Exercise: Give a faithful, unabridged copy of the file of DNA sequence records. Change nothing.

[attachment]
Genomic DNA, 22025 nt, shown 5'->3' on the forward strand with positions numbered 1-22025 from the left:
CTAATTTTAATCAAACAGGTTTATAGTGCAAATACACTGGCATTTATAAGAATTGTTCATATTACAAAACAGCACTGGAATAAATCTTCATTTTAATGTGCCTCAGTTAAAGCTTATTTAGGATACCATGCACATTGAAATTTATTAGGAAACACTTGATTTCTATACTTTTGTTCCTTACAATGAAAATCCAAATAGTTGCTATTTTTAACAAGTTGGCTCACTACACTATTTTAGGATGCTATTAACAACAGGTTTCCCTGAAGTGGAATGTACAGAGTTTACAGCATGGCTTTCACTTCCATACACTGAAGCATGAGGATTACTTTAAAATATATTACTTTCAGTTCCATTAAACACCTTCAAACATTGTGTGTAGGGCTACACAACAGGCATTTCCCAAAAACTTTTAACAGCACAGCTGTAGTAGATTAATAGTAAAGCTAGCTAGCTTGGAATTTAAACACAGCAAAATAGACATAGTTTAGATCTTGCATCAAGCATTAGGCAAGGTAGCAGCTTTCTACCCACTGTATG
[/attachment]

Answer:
Genomic DNA, 22025 nt, shown 5'->3' on the forward strand with positions numbered 1-22025 from the left:
CTAATTTTAATCAAACAGGTTTATAGTGCAAATACACTGGCATTTATAAGAATTGTTCATATTACAAAACAGCACTGGAATAAATCTTCATTTTAATGTGCCTCAGTTAAAGCTTATTTAGGATACCATGCACATTGAAATTTATTAGGAAACACTTGATTTCTATACTTTTGTTCCTTACAATGAAAATCCAAATAGTTGCTATTTTTAACAAGTTGGCTCACTACACTATTTTAGGATGCTATTAACAACAGGTTTCCCTGAAGTGGAATGTACAGAGTTTACAGCATGGCTTTCACTTCCATACACTGAAGCATGAGGATTACTTTAAAATATATTACTTTCAGTTCCATTAAACACCTTCAAACATTGTGTGTAGGGCTACACAACAGGCATTTCCCAAAAACTTTTAACAGCACAGCTGTAGTAGATTAATAGTAAAGCTAGCTAGCTTGGAATTTAAACACAGCAAAATAGACATAGTTTAGATCTTGCATCAAGCATTAGGCAAGGTAGCAGCTTTCTACCCACTGTATG